The true costs of the bailouts
The federal government’s massive effort to save the financial system carries a price tag that has soared into the trillions. Where will all that money come from?
How much have the bailouts cost?
Counting the money that has either been spent or promised in the form of loan guarantees, the figure now approaches a hard-to-fathom $8.5 trillion. For perspective, that’s more than the government spent, in inflation-adjusted dollars, on the Louisiana Purchase, the entire New Deal, and the Vietnam and Korean wars—combined. The bailouts have been coming at such a feverish pace that it’s hard to keep up, but they include everything from outright purchases of $500 billion in mortgage-backed securities to guarantees on $388 billion of Citigroup and General Electric debt. Just one of the bailouts, of insurer AIG, cost $150 billion.
Where does the money come from?
Technically, it comes from the federal Treasury. But there’s a problem. Even before the current financial crisis erupted, the U.S. was spending hundreds of billions more than it was collecting, leaving a budget deficit of nearly $400 billion dollars. So to pay for all the additional financial commitments the government has taken on in recent months, the Treasury has had to borrow hundreds of billions more. To do that, it has been selling bonds on the global bond market.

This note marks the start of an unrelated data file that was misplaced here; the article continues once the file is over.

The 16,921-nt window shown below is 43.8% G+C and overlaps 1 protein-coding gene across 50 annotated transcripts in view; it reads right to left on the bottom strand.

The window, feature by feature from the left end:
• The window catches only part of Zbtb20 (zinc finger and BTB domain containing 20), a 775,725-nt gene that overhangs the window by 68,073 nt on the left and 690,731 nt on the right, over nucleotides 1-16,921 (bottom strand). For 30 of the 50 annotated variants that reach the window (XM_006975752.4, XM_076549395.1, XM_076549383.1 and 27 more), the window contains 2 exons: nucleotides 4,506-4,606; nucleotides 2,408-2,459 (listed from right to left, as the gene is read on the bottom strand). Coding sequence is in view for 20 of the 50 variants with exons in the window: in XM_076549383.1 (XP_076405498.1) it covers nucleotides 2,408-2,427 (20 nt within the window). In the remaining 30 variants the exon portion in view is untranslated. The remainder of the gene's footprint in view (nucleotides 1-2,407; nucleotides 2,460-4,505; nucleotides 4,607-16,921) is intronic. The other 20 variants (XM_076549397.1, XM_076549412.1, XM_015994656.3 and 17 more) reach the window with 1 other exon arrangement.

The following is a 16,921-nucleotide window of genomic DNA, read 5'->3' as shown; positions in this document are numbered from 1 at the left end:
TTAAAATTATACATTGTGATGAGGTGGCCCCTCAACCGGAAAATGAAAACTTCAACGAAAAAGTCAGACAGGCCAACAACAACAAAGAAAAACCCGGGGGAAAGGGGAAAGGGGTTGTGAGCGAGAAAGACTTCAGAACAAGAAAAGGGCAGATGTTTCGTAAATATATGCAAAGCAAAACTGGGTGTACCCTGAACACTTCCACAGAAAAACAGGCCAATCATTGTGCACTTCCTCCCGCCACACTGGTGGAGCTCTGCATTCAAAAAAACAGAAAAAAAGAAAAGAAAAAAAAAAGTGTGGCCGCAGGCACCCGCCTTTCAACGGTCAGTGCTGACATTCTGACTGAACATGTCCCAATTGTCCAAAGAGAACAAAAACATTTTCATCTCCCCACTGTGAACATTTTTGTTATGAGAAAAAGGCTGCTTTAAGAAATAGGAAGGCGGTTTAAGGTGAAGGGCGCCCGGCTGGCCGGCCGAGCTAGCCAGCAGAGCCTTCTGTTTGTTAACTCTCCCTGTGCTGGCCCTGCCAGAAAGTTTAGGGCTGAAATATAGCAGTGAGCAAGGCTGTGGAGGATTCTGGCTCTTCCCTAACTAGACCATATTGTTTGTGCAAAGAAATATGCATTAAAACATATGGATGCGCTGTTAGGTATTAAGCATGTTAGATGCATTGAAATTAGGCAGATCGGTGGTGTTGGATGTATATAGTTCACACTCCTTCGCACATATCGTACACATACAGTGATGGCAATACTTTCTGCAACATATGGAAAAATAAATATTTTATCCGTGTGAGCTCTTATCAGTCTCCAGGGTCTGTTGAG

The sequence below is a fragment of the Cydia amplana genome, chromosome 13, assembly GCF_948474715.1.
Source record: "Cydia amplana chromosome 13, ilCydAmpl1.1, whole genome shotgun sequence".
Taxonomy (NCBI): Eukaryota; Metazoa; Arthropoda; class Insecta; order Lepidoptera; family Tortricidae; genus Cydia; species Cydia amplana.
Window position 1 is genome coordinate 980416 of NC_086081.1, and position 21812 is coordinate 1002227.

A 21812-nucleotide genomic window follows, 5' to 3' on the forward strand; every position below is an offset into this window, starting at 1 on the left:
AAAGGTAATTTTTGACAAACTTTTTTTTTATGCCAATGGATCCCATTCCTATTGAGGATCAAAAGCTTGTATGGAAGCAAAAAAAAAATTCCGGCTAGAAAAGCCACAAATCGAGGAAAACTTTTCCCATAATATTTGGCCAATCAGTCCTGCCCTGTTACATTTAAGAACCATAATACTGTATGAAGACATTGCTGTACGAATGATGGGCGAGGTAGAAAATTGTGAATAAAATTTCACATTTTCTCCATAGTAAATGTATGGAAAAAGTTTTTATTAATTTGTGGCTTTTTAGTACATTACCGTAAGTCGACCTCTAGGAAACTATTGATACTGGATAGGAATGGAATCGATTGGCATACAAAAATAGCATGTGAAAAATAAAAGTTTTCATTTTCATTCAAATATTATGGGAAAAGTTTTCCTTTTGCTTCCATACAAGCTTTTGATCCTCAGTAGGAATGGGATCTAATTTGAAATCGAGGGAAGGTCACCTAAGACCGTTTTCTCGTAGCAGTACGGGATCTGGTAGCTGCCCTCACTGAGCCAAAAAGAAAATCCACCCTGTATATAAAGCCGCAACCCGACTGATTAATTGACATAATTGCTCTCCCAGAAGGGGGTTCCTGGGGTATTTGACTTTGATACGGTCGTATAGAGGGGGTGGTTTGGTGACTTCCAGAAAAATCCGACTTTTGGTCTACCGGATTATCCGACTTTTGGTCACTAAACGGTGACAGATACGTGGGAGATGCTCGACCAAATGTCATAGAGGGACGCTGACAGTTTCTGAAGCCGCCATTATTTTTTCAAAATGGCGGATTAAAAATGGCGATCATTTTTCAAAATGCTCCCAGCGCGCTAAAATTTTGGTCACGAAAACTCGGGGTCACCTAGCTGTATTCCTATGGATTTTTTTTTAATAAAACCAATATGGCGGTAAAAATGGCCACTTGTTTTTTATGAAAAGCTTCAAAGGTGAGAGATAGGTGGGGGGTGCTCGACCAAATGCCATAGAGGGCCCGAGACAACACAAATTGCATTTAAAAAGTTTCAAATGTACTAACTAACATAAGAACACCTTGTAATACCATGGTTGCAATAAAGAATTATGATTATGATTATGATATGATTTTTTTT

How exactly does that work?
Once a week, the Treasury Department, working through a syndicate of banks, conducts auctions for bonds—which come due in anywhere from 30 days to 30 years. The Treasury deposits the proceeds of the bond sales to its account at the Federal Reserve Bank of New York. Then the government turns around and lends the bond revenues to Citigroup, AIG, and the other bailout recipients. It’s this process that people refer to when they say the Treasury is “printing money,’’ because the funds are essentially created out of nothing. Everything is done electronically, however; no physical bonds or cash actually exchange hands.
How much have we borrowed?